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NHTSA reviewing third generation Toyota Prius braking

At least dozens of owners of the latest, third generation Toyota Prius have filed complaints with the National Highway Traffic Safety Administration in regards to alleged brake failures they've experienced. The complaints are centered around the transition from regenerative to traditional braking, and the possibility that extra force is required to properly slow the vehicle.



According to analysis by The Detroit Bureau, the issues seem to be entered around issues with the regenerative braking system, which is a core component of Toyota's hybrid technology. The regenerative braking function allows the vehicles to recapture energy while braking, allowing the hybrid to run on electric mode rather than from the gasoline engine.

In the case of several of the complaints, the Prius either has diminished braking power, or possibly even surges forward with unintended acceleration depending on which complaint you review.

"What I, and others have been experiencing, is certainly not "runaway acceleration" or anything to do with pressing the gas pedal," Robert Becker, 2010 Prius owner told The Detroit Bureau.

"But rather the loss of braking power or braking momentum when hitting a pothole, manhole cover, or the like. This requires the driver to press down again harder on the brakes to slow or stop the car," Becker said.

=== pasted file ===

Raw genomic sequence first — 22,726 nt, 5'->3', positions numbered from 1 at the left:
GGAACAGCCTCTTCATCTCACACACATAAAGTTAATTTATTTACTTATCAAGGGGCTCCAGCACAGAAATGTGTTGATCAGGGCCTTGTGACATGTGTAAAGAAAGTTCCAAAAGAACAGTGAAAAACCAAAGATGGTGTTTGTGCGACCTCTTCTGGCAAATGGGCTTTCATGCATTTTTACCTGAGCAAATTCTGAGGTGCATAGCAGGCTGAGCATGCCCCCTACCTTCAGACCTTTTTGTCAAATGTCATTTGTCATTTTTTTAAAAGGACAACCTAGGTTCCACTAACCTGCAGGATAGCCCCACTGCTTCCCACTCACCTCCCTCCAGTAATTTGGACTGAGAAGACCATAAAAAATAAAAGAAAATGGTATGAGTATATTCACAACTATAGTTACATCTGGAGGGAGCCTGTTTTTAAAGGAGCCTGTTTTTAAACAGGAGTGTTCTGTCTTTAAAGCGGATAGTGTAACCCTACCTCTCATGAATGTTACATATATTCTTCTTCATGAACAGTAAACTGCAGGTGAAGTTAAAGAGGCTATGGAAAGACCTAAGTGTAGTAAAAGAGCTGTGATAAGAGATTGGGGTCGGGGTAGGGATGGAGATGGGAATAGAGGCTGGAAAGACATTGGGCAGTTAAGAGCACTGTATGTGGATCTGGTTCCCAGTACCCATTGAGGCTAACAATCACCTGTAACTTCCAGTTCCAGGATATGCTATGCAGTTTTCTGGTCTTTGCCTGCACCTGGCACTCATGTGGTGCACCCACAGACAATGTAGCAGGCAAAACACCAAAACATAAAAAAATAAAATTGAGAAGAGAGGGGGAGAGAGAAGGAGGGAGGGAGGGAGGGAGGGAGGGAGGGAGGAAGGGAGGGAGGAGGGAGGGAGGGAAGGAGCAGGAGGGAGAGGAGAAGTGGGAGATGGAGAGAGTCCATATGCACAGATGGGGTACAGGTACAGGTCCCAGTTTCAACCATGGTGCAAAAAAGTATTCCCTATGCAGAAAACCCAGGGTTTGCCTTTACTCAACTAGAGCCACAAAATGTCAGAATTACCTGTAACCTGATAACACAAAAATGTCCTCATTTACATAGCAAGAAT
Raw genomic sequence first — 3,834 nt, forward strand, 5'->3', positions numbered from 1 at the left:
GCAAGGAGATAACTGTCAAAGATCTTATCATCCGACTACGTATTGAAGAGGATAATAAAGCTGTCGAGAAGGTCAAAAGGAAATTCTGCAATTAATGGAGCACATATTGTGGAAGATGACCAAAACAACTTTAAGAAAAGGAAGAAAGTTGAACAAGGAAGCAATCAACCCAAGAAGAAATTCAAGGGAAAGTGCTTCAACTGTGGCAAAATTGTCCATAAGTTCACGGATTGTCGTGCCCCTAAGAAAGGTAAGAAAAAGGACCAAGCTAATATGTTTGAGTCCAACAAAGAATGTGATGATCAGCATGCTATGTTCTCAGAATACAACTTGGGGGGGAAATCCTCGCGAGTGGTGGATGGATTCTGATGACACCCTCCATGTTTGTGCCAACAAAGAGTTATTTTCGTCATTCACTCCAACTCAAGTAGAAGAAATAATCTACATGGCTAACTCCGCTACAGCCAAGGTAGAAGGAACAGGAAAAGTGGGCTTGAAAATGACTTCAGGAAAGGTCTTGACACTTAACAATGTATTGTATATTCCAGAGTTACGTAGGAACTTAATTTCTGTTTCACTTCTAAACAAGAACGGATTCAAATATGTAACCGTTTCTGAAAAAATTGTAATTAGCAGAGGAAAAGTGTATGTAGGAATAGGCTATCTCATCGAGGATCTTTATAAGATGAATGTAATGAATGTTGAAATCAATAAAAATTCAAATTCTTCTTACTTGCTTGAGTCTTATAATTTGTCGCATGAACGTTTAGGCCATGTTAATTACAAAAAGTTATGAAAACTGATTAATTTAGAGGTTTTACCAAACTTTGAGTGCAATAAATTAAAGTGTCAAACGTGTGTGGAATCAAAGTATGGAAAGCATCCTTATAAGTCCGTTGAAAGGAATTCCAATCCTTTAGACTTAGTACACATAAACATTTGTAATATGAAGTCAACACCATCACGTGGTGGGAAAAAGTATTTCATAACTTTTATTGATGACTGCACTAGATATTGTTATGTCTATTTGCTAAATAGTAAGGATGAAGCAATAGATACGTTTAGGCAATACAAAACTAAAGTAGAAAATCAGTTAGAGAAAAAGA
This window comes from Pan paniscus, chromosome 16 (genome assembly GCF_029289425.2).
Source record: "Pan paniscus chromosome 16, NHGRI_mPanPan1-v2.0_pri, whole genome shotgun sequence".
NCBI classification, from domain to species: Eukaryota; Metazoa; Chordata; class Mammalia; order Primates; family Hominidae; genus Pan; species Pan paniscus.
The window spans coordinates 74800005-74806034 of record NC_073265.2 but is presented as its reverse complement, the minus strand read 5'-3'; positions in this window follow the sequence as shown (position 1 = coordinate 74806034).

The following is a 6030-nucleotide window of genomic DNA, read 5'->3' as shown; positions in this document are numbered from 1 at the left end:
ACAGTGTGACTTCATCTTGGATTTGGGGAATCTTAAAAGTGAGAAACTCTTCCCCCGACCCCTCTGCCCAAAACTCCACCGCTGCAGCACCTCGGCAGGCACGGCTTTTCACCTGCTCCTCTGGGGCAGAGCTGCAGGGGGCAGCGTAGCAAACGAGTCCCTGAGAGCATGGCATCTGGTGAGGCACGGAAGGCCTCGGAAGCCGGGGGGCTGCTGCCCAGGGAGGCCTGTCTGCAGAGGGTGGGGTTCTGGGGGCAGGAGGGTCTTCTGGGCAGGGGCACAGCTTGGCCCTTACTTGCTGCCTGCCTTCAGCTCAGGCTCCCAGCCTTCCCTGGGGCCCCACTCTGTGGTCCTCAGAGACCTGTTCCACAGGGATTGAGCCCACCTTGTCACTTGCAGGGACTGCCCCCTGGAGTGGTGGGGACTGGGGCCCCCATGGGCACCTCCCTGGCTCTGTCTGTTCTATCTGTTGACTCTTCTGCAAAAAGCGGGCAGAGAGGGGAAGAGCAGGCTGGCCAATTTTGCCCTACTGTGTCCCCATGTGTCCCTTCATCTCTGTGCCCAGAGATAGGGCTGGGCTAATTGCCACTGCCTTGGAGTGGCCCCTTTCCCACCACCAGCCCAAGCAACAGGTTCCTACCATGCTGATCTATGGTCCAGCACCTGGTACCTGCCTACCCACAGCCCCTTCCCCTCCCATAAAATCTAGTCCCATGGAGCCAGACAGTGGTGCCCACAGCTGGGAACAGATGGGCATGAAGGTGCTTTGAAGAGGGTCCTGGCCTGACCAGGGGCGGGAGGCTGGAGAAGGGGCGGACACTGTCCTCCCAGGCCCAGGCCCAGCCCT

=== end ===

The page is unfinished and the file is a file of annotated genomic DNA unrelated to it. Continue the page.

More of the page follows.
Another Prius owner who filed a complaint offered a more thorough explanation for their experience, "There have been several incidents in which my car seemed to surge forward while I was in the process of braking and hit a bump, railroad tracks or pothole. Initially, I convinced myself I must have been letting up on the brake when I hit the bump, but when this same thing happened three days ago on slippery, icy roads, I knew for 100% certain I had not let up on the brake. My car surged as I was slowly pulling up to a stop sign and gently braking. I came very close to hitting the car in front of me, had to push down on the brakes very hard, which activated the abs."

The alleged problems with the Prius' braking system go beyond simply being a possible danger to its occupants, but some are raising concern of the hazard posed to pedestrians and other motorists. Given the frequency of lacking deceleration while approaching stop lights, stop signs and on surface streets, pedestrians are at a particularly high level of risk.

An internal NHTSA memo echoed the concerns for pedestrian safety, "It appears that when you hit a bump, the regenerative braking (front wheels only) cuts out, and there is a short delay until the friction braking kicks in. This results in loss of braking, which is experienced acceleration (due to sudden end of deceleration from braking). Net impact is still a loss of braking/ increase in stopping distance. This could be fatal for pedestrians "” it happens when approaching stop lights if you hit a pothole."

When Toyota was approached by The Detroit Bureau about this matter they initially said they were unaware of the issue, but later released this statement, "We are aware of the complaints filed with NHTSA. The agency has not opened an investigation. We are investigating the issue based on internet traffic, customer comments to Toyota Customer Relations, and NHTSA complaints. It is too early to speculate the final conclusion(s) of our investigation and subsequent actions."